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Math Help - Find the anti-derivative

  1. #1
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    Find the anti-derivative

    integration of t^2/9+t^6 dt
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    Quote Originally Posted by simsima_1 View Post
    integration of t^2/9+t^6 dt
    this is a substitution problem (you may want to do a substitution twice, but you don't have to). let u = t^3
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    if i use t^3 as my u will that affect the (9+t^6)?
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    Quote Originally Posted by simsima_1 View Post
    if i use t^3 as my u will that affect the (9+t^6)?
    yes. 9 + t^6 = 9 + (t^3)^2 = 9 + u^2
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  5. #5
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    ok...now i have (du/3)/9+u^2 and i have no idea where to go next...i could pull out a (1/3) in the front but then what? i also know that inverse tan is 1+u^2 which is something i'm looking out for to make the equation work...thanks for all the help by the way...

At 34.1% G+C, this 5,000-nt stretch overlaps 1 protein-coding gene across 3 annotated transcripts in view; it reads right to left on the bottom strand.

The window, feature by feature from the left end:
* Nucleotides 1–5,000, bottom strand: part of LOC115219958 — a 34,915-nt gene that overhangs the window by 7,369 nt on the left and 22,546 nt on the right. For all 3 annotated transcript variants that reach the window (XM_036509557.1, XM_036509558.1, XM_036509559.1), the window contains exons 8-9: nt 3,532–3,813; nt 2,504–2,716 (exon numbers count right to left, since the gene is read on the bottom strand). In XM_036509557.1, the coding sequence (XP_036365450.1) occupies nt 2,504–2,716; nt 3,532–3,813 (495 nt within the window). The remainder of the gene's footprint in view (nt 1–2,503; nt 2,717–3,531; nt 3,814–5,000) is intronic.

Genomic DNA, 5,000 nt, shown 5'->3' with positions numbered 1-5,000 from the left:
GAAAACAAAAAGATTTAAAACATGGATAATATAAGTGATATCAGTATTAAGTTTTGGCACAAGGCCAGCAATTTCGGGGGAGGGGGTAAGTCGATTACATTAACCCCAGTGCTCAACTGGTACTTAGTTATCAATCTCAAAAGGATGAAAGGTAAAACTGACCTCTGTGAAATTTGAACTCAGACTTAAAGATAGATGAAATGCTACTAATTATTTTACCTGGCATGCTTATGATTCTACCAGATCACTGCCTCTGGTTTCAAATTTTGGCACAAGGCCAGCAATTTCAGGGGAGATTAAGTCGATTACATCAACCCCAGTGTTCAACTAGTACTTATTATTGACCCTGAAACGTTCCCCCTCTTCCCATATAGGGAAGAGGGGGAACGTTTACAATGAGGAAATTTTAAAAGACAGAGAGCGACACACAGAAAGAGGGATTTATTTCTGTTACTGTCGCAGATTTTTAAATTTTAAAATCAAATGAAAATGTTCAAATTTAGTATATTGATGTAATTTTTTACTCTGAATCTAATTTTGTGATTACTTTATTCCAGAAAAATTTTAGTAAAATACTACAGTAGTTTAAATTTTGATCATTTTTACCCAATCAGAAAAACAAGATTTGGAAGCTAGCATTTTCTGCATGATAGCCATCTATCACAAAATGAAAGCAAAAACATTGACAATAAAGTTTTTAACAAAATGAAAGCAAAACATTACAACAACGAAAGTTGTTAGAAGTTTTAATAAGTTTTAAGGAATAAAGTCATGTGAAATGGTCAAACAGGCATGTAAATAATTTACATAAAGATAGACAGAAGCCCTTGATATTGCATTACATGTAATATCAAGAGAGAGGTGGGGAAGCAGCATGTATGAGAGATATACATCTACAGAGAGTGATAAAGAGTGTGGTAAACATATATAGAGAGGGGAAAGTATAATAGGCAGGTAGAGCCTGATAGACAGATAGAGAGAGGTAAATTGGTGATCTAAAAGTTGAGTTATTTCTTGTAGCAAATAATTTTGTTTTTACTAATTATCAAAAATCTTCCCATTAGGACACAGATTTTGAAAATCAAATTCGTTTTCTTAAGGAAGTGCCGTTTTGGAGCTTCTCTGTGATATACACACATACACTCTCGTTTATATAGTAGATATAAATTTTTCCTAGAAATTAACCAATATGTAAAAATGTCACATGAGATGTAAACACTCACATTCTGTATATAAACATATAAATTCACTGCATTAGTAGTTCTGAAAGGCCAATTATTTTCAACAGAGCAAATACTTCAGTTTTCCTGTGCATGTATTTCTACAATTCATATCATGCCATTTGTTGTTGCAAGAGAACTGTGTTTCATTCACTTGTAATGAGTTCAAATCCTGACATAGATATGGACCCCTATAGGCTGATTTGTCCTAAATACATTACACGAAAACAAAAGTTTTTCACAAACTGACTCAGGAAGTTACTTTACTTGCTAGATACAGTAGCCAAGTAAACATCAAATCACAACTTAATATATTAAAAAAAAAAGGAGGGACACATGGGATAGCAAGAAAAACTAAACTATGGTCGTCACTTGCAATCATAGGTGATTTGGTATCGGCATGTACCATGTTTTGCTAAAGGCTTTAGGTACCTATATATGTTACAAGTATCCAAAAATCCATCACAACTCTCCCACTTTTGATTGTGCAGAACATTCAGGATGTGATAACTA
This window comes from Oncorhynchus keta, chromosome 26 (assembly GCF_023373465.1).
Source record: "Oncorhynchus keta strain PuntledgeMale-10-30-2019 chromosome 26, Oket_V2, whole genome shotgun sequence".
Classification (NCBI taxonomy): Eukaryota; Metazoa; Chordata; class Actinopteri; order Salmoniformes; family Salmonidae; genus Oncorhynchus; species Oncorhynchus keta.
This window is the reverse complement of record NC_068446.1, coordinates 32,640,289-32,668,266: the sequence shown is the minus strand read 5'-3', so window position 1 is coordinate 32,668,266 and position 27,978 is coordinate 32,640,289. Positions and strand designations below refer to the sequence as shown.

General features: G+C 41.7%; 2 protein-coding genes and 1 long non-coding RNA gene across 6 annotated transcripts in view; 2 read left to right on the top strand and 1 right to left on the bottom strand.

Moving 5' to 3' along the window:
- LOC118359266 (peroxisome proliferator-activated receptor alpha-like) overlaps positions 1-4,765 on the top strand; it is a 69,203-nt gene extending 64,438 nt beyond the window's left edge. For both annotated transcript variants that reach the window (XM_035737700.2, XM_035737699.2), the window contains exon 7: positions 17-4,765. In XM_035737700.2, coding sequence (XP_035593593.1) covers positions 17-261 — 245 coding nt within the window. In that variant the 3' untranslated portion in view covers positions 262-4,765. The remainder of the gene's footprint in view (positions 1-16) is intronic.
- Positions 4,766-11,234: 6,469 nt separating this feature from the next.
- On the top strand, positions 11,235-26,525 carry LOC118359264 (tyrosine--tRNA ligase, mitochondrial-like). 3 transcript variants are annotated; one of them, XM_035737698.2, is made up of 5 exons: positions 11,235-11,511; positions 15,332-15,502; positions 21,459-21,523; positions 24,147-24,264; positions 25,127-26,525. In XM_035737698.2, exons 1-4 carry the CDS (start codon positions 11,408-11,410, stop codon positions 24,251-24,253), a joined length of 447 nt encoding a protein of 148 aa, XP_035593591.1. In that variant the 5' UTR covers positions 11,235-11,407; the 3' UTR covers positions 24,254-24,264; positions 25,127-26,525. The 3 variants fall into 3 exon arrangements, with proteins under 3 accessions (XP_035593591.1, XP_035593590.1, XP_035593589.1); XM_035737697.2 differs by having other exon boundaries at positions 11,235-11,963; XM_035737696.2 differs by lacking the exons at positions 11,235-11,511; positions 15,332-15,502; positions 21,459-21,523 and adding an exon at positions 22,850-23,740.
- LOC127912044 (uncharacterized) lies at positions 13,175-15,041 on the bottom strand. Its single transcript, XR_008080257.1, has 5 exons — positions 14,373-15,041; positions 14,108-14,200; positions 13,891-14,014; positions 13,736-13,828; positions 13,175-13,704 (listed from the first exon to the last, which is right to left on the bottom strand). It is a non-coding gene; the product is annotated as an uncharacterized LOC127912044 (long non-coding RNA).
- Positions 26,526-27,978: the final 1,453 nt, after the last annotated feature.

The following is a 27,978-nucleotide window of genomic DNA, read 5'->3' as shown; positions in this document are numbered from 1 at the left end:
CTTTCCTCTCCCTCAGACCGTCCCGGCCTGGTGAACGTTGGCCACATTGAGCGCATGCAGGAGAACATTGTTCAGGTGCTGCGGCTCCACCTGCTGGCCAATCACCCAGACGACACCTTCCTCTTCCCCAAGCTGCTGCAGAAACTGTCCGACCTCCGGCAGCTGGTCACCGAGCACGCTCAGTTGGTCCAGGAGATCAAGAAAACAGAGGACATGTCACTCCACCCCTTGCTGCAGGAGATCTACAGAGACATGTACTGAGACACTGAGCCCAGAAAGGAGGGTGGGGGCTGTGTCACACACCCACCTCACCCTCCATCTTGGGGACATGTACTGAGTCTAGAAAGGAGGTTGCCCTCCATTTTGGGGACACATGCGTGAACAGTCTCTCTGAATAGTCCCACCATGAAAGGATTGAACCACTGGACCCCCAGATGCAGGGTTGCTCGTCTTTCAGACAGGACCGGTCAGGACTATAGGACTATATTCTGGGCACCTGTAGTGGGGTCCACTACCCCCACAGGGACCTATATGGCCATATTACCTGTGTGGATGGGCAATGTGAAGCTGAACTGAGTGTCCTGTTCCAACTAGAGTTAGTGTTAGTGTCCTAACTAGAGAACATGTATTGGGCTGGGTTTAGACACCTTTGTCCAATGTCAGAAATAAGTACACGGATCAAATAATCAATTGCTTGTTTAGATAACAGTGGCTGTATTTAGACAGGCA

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    is up to his old tricks again! Jhevon's Avatar
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    Quote Originally Posted by simsima_1 View Post
    ok...now i have (du/3)/9+u^2 and i have no idea where to go next...i could pull out a (1/3) in the front but then what? i also know that inverse tan is 1+u^2 which is something i'm looking out for to make the equation work...thanks for all the help by the way...
    you have \frac 13 \int \frac {du}{9 + u^2} so far

    now we want to get the denominator to the form 1 + x^2 so we can use the arctan for the integral. the 9 is the problem, so factor it out and simplify

    \frac 13 \int \frac {du}{9 + u^2} = \frac 13 \int \frac {du}{9(1 + u^2/9)}

    = \frac 1{27} \int \frac {du}{1 + (u/3)^2}

    now you may want to do a second substitution here of x = \frac u2, to get: \frac 2{27} \int \frac {dx}{1 + x^2}
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    is up to his old tricks again! Jhevon's Avatar
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    i made a typo in my last post. i typed let x = u/2 when it should be x = u/3. make the necessary corrections
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